Ray's Replies: Why didn't Reggie Bush reach his potential?

Ray's Replies: Why didn't Reggie Bush reach his potential?
February 7, 2013, 9:00 am
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Injuries played a large part in Reggie Bush never panning out to his No. 2 overall selection. (USA Today Images)

Sports Movies Night

You can join Ray Didinger of CSNPhilly.com and Glen Macnow of WIP for a
sports movies night at the Eagles Nova Care Complex on Wednesday, February
13th with the proceeds going to charity.

Didinger and Macnow will host an evening that features classic scenes from
some of the best sports movies of all-time, including Rocky, Hoosiers, The
Natural, Million Dollar Baby and others. Didinger and Macnow, who authored
"The Ultimate Book of Sports Movies" will share little-known details about
the making of these films and also answer questions from the audience.

Tickets cost $50 and each person who attends will receive a gift copy of
"The Ultimate Book of Sports Movies," a $20 value. Didinger and Macnow will
sign each book.

Doors open at 6 p.m. and the program starts at 6:30. It will be held in the
auditorium at the NovaCare Complex. Light snacks will be provided following
the program in the Eagles' cafeteria.

Money raised will benefit the Eagles Youth Partnership and City Year Greater
Philadelphia. It will help fund the Eagles Eye Mobile and Eagles Book Mobile
as well as other EYP outreach programs. The event is part of the Eagles
Radiothon, an annual event on WIP Sportsradio.

Tickets can be obtained by contacting the Eagles Youth Partnership or WIP or
going to the following link:

http://www.philadelphiaeagles.com/community/eagles-youth-partnership/fun...

Q. I’m going to call you on the carpet a little bit here so I hope you don’t mind. Before Reggie Bush was drafted, I remember hearing you on the radio touting his ability, which was quite obvious at the time. I think you used the words, “He’s a once-in-a-lifetime player” and “He’s that special.”
 
If we fast forward to now -- given the fact we all have the gift of hindsight -- he didn’t turn out to be all that special. I guess my question stems from the point of view of a talent evaluator for a pro team (which I’m not). What was it that you saw in him that made you think he would be that good and what happened to him that it didn’t work out that way?
 
This guy was as sure as the sure thing can be, but yet he’s not an every-down back and is at this point an afterthought in most people’s minds. I remember how people thought Houston was crazy for taking Mario Williams (ahead of Bush) but he has averaged about nine sacks per year even with a shortened year last year due to injury.
 
Eric T.
 
A. That’s a very good question, Eric, and timely, too, because we are now entering the pre-draft season in which every potential draft pick is scrutinized, analyzed and labeled, often incorrectly or unfairly. Certain guys will be labeled “can’t-miss” and they may be total busts. It happens every year.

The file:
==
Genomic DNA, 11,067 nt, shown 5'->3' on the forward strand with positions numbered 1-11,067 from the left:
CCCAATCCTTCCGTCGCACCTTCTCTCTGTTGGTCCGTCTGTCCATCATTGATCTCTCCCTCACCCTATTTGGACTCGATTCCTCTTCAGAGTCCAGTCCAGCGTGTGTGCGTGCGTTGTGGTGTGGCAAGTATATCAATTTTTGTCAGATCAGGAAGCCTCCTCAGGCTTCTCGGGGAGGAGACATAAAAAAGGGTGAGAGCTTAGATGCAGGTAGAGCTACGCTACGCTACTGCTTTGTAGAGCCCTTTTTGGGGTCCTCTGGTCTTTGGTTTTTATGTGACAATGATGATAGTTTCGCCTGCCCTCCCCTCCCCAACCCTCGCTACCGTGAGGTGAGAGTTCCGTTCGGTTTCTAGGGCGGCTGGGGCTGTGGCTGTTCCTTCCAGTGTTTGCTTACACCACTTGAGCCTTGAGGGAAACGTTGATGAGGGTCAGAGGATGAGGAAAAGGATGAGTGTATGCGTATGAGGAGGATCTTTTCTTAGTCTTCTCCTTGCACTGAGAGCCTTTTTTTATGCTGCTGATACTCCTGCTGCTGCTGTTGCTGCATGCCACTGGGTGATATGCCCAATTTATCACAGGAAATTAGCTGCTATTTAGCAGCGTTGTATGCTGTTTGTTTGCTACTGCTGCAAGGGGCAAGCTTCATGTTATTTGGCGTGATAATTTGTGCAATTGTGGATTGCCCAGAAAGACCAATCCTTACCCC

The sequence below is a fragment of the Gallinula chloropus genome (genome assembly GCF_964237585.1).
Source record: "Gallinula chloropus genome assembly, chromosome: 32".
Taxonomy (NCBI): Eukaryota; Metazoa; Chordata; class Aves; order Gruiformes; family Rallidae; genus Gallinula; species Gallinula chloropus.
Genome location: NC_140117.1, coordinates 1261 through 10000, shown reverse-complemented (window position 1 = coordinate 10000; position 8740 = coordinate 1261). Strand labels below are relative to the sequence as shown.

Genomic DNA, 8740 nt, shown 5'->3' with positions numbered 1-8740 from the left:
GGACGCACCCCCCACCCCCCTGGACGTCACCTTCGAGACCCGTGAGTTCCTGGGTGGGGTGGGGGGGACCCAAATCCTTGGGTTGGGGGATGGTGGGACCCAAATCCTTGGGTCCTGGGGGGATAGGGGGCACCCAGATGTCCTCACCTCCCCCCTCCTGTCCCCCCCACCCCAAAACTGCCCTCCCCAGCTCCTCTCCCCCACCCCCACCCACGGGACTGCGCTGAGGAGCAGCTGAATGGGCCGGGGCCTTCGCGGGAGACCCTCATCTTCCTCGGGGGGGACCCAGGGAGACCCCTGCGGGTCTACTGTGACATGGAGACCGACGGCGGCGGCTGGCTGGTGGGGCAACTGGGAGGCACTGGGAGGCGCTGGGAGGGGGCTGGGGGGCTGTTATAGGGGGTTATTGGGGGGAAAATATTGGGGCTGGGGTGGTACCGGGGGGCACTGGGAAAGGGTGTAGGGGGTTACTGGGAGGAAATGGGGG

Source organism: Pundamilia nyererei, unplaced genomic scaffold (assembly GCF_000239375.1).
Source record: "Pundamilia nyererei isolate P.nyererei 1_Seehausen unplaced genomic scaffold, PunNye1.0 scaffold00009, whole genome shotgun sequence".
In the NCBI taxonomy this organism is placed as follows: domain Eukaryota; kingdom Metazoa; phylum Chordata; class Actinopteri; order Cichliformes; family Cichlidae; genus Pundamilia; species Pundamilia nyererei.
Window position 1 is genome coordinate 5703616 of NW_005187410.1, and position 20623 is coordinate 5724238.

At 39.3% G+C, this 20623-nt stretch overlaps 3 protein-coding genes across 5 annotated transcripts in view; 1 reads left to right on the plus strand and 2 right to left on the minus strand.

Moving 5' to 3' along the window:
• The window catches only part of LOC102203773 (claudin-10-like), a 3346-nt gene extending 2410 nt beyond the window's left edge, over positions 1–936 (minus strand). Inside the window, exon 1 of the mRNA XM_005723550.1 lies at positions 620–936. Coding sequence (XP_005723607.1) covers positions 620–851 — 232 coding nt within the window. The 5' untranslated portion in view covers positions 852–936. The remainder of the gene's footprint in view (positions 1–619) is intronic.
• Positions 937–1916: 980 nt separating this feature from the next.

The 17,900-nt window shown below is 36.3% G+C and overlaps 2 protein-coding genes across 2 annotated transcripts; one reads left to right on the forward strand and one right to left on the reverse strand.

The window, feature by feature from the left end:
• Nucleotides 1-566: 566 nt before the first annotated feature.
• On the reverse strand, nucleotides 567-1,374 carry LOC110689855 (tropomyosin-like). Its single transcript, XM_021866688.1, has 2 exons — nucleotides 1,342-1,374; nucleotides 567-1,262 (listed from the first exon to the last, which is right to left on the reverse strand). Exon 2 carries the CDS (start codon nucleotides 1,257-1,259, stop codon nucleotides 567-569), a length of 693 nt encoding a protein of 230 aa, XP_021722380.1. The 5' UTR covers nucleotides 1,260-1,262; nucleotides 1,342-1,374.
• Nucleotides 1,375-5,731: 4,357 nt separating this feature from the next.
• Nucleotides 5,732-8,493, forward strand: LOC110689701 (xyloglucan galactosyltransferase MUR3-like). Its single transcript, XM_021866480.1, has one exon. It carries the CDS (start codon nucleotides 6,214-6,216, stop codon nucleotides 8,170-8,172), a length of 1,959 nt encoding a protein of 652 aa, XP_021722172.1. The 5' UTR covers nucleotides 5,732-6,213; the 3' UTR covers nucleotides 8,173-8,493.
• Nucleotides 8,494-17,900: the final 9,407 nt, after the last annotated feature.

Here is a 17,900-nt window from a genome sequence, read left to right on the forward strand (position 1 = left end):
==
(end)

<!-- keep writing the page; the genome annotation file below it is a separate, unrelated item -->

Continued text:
You are right in one respect, I really did like Reggie Bush when he came out of Southern Cal in 2006. I’m not sure I ever called him a “once-in-a-lifetime” player, though. I didn’t think of him in those terms. Special? Yes, I’m sure I said that. But “once in a lifetime?” I don’t think so. But that’s beside the point.
 
You ask what I saw in him. I saw a dynamic runner with great vision and instinct, a back who combined 4.35 speed with the ability to cut on a dime and make tacklers miss. What really stood out was his pass-catching. I felt he was a better pure pass-catcher than any of the receivers in that draft. He combined soft hands with the ability to run crisp routes. He was ideally suited for the new NFL, a game of matchups, mismatches and throwing the football.
 
And, yes, I was one of those who felt Houston made a mistake when they passed on Bush and selected Mario Williams, a defensive end, with the first overall pick. I thought Texans GM Charlie Casserly made the wrong call. You got me there. Williams turned out to be a very good pick. Charlie was right and I was wrong.
 
But you ask what happened to Bush. Mostly, it was injuries. In his first five seasons, all with New Orleans, he never started more than 10 games in a season. From 2007-10, he missed 20 games with various injuries.
 
He certainly wasn’t a bust. He put up good numbers -- his 294 pass receptions led all NFL running backs in that period -- but he wasn’t the Barry Sanders-type franchise back that most people, including NFL scouts, expected him to be. He just kept getting hurt.
 
That’s what is so hard to predict. If a player has a history of injury either in high school or college, that’s one thing. It is buyer beware. If you draft him, you know what you’re getting. But Bush was not hurt at Southern Cal and he handled the ball a ton, running it, catching it and returning kicks. Durability was considered one of his many assets. That has not been the case since he came to the NFL.    
 
That’s what makes drafting players so tough. I sympathize with Howie Roseman and the other GMs in the league because so much is riding on every draft and so many things can go wrong. We all do mock drafts. We all rate players. We have our sleepers and our busts. But only the GMs have to live with those choices and ultimately answer for them. It isn’t easy.
 
If I’ve learned one thing over the years, it is there are no sure things in the draft. I’m the guy who rated Cade McNown as the best quarterback in the Class of 1999. Enough said.